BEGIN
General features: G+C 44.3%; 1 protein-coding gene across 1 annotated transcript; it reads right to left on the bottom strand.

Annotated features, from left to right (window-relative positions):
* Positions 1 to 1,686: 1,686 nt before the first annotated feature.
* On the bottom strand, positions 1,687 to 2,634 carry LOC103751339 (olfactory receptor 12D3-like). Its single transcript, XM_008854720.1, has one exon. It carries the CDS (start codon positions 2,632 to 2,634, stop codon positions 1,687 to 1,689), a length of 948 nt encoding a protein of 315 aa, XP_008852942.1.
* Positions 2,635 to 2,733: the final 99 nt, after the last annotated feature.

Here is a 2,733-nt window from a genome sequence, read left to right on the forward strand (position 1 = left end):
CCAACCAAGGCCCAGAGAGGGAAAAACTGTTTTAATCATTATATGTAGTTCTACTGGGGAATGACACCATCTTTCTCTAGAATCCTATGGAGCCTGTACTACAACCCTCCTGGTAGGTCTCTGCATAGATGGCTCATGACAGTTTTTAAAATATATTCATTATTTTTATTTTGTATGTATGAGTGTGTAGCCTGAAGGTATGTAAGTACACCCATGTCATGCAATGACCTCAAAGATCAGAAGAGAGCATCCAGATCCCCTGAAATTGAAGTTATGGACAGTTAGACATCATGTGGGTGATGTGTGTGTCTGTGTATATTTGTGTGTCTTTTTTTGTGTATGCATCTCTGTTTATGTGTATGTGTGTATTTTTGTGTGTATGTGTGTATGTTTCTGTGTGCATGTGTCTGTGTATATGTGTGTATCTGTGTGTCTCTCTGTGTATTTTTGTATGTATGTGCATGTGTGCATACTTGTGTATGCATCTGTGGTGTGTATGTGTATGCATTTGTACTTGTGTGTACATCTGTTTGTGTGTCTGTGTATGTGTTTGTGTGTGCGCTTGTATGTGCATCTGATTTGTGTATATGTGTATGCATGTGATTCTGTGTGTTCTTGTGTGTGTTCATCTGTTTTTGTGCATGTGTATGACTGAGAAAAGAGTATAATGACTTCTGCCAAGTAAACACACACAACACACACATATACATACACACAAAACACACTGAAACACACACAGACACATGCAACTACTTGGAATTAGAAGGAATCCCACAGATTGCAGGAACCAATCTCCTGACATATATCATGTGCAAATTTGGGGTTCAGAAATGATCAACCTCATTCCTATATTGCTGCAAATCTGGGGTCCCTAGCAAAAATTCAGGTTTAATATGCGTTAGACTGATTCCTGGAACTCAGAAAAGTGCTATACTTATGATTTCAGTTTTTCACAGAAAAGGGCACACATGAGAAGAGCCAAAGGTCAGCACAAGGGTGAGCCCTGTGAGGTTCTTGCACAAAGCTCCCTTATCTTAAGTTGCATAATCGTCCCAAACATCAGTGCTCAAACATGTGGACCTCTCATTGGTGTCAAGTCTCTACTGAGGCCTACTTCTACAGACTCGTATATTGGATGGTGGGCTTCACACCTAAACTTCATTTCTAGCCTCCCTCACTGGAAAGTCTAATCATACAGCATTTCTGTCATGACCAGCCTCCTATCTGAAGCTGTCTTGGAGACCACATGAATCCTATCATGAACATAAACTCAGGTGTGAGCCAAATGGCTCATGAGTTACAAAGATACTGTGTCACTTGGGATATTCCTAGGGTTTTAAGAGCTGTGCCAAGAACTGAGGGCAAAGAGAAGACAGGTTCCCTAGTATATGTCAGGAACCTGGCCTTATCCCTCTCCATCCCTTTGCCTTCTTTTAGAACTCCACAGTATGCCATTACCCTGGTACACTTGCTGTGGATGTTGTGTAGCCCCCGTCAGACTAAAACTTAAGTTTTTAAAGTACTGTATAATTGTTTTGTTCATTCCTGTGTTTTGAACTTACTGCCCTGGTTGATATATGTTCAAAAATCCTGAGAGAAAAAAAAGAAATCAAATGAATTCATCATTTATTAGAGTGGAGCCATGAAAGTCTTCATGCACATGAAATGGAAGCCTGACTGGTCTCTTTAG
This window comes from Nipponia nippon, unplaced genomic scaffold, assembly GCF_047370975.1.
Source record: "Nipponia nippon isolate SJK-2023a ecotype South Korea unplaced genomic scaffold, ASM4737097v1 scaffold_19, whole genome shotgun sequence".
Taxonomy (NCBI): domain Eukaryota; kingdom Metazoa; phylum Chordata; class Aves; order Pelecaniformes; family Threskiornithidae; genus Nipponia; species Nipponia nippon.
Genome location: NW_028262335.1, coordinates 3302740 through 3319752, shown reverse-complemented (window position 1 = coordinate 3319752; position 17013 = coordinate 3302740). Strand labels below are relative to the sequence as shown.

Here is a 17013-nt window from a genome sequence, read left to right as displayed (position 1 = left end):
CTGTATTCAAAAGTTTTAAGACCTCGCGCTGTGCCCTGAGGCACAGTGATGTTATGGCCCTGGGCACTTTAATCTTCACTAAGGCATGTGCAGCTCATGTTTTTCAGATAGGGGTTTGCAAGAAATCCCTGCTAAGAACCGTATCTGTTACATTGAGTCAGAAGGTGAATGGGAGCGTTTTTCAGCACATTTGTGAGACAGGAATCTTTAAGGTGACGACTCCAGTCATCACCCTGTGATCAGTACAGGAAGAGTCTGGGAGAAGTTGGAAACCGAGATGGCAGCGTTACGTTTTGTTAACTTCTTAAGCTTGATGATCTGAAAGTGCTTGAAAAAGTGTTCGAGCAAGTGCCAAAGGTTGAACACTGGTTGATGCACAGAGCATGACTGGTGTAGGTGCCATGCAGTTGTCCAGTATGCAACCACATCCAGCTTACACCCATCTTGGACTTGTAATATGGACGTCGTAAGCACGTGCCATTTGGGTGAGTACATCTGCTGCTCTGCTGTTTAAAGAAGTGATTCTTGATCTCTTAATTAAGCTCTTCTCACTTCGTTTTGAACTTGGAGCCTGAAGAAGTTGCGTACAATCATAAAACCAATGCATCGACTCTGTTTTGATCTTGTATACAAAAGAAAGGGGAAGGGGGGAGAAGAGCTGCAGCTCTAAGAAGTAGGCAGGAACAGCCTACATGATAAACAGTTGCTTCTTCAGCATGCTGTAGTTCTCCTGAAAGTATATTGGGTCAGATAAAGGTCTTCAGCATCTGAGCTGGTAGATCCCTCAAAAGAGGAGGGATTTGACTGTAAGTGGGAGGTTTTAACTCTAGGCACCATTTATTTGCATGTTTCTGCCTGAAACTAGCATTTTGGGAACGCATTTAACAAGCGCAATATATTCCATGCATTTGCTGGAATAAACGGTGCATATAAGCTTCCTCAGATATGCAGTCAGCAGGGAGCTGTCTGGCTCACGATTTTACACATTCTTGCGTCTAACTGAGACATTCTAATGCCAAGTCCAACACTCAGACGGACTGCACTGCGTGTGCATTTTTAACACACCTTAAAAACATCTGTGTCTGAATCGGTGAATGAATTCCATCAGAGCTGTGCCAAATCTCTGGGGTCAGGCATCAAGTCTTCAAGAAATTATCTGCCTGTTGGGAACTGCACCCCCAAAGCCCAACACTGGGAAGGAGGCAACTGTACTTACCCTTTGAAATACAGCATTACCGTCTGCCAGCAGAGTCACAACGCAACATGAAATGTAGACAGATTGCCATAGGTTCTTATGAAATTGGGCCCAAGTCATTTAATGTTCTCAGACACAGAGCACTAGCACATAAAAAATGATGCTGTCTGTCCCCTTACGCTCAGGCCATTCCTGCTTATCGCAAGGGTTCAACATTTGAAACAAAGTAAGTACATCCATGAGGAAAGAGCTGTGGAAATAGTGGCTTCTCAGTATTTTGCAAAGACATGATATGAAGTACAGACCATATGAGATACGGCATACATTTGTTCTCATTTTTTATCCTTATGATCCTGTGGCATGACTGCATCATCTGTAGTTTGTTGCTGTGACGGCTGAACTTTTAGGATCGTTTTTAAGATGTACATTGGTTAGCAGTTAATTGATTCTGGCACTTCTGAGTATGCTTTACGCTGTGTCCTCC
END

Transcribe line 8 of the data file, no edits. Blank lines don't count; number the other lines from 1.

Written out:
This window comes from Nipponia nippon, unplaced genomic scaffold, assembly GCF_047370975.1.